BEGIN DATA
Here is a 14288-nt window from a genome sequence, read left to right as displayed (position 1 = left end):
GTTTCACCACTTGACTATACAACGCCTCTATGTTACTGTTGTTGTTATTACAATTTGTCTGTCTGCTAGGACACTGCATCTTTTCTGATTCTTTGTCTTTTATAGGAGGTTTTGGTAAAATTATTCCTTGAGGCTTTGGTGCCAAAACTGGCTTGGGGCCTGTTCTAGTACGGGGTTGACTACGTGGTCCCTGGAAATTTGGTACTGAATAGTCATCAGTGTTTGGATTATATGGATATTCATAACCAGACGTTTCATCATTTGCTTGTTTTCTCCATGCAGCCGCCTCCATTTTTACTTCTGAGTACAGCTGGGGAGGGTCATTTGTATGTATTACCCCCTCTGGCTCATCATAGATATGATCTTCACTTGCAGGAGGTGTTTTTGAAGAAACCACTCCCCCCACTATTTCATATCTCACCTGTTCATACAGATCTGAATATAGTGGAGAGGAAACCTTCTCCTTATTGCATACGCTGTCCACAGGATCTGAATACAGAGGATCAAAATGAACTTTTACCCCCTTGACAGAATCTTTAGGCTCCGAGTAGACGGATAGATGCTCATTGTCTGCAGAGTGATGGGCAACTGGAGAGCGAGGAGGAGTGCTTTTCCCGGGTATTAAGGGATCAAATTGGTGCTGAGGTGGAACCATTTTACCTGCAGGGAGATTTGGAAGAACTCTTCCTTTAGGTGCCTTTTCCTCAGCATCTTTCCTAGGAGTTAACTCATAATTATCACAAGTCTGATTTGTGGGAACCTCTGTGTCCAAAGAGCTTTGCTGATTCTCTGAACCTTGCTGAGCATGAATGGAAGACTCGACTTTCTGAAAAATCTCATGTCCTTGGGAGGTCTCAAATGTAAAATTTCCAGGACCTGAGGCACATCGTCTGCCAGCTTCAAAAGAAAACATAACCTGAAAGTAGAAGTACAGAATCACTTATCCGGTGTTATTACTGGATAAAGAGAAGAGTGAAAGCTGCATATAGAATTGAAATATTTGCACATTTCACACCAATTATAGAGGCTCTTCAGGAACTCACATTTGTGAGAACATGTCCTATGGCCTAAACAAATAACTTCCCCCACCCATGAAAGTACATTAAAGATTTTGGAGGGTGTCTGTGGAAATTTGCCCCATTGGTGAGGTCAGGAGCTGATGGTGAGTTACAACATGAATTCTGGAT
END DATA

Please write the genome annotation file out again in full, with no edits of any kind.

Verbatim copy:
Here is a 14288-nt window from a genome sequence, read left to right as displayed (position 1 = left end):
GTTTCACCACTTGACTATACAACGCCTCTATGTTACTGTTGTTGTTATTACAATTTGTCTGTCTGCTAGGACACTGCATCTTTTCTGATTCTTTGTCTTTTATAGGAGGTTTTGGTAAAATTATTCCTTGAGGCTTTGGTGCCAAAACTGGCTTGGGGCCTGTTCTAGTACGGGGTTGACTACGTGGTCCCTGGAAATTTGGTACTGAATAGTCATCAGTGTTTGGATTATATGGATATTCATAACCAGACGTTTCATCATTTGCTTGTTTTCTCCATGCAGCCGCCTCCATTTTTACTTCTGAGTACAGCTGGGGAGGGTCATTTGTATGTATTACCCCCTCTGGCTCATCATAGATATGATCTTCACTTGCAGGAGGTGTTTTTGAAGAAACCACTCCCCCCACTATTTCATATCTCACCTGTTCATACAGATCTGAATATAGTGGAGAGGAAACCTTCTCCTTATTGCATACGCTGTCCACAGGATCTGAATACAGAGGATCAAAATGAACTTTTACCCCCTTGACAGAATCTTTAGGCTCCGAGTAGACGGATAGATGCTCATTGTCTGCAGAGTGATGGGCAACTGGAGAGCGAGGAGGAGTGCTTTTCCCGGGTATTAAGGGATCAAATTGGTGCTGAGGTGGAACCATTTTACCTGCAGGGAGATTTGGAAGAACTCTTCCTTTAGGTGCCTTTTCCTCAGCATCTTTCCTAGGAGTTAACTCATAATTATCACAAGTCTGATTTGTGGGAACCTCTGTGTCCAAAGAGCTTTGCTGATTCTCTGAACCTTGCTGAGCATGAATGGAAGACTCGACTTTCTGAAAAATCTCATGTCCTTGGGAGGTCTCAAATGTAAAATTTCCAGGACCTGAGGCACATCGTCTGCCAGCTTCAAAAGAAAACATAACCTGAAAGTAGAAGTACAGAATCACTTATCCGGTGTTATTACTGGATAAAGAGAAGAGTGAAAGCTGCATATAGAATTGAAATATTTGCACATTTCACACCAATTATAGAGGCTCTTCAGGAACTCACATTTGTGAGAACATGTCCTATGGCCTAAACAAATAACTTCCCCCACCCATGAAAGTACATTAAAGATTTTGGAGGGTGTCTGTGGAAATTTGCCCCATTGGTGAGGTCAGGAGCTGATGGTGAGTTACAACATGAATTCTGGAT